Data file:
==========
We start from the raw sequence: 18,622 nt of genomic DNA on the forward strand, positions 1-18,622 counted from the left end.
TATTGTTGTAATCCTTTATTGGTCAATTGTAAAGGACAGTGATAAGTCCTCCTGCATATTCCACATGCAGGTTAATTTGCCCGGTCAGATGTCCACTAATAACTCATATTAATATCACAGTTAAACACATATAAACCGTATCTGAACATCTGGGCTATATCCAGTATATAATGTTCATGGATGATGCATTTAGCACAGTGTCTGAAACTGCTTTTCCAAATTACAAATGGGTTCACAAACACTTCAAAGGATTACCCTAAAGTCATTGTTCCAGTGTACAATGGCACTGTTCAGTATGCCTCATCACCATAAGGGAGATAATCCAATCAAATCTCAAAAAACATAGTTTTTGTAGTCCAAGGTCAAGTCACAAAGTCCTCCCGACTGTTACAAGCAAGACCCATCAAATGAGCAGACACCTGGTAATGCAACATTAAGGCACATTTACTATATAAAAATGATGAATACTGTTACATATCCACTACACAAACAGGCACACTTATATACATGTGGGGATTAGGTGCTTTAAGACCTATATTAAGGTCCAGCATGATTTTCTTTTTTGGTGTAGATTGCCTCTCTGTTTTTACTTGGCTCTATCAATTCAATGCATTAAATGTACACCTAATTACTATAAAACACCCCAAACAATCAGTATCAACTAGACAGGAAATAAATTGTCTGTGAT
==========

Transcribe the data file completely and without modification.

We start from the raw sequence: 18,622 nt of genomic DNA on the forward strand, positions 1-18,622 counted from the left end.
TATTGTTGTAATCCTTTATTGGTCAATTGTAAAGGACAGTGATAAGTCCTCCTGCATATTCCACATGCAGGTTAATTTGCCCGGTCAGATGTCCACTAATAACTCATATTAATATCACAGTTAAACACATATAAACCGTATCTGAACATCTGGGCTATATCCAGTATATAATGTTCATGGATGATGCATTTAGCACAGTGTCTGAAACTGCTTTTCCAAATTACAAATGGGTTCACAAACACTTCAAAGGATTACCCTAAAGTCATTGTTCCAGTGTACAATGGCACTGTTCAGTATGCCTCATCACCATAAGGGAGATAATCCAATCAAATCTCAAAAAACATAGTTTTTGTAGTCCAAGGTCAAGTCACAAAGTCCTCCCGACTGTTACAAGCAAGACCCATCAAATGAGCAGACACCTGGTAATGCAACATTAAGGCACATTTACTATATAAAAATGATGAATACTGTTACATATCCACTACACAAACAGGCACACTTATATACATGTGGGGATTAGGTGCTTTAAGACCTATATTAAGGTCCAGCATGATTTTCTTTTTTGGTGTAGATTGCCTCTCTGTTTTTACTTGGCTCTATCAATTCAATGCATTAAATGTACACCTAATTACTATAAAACACCCCAAACAATCAGTATCAACTAGACAGGAAATAAATTGTCTGTGAT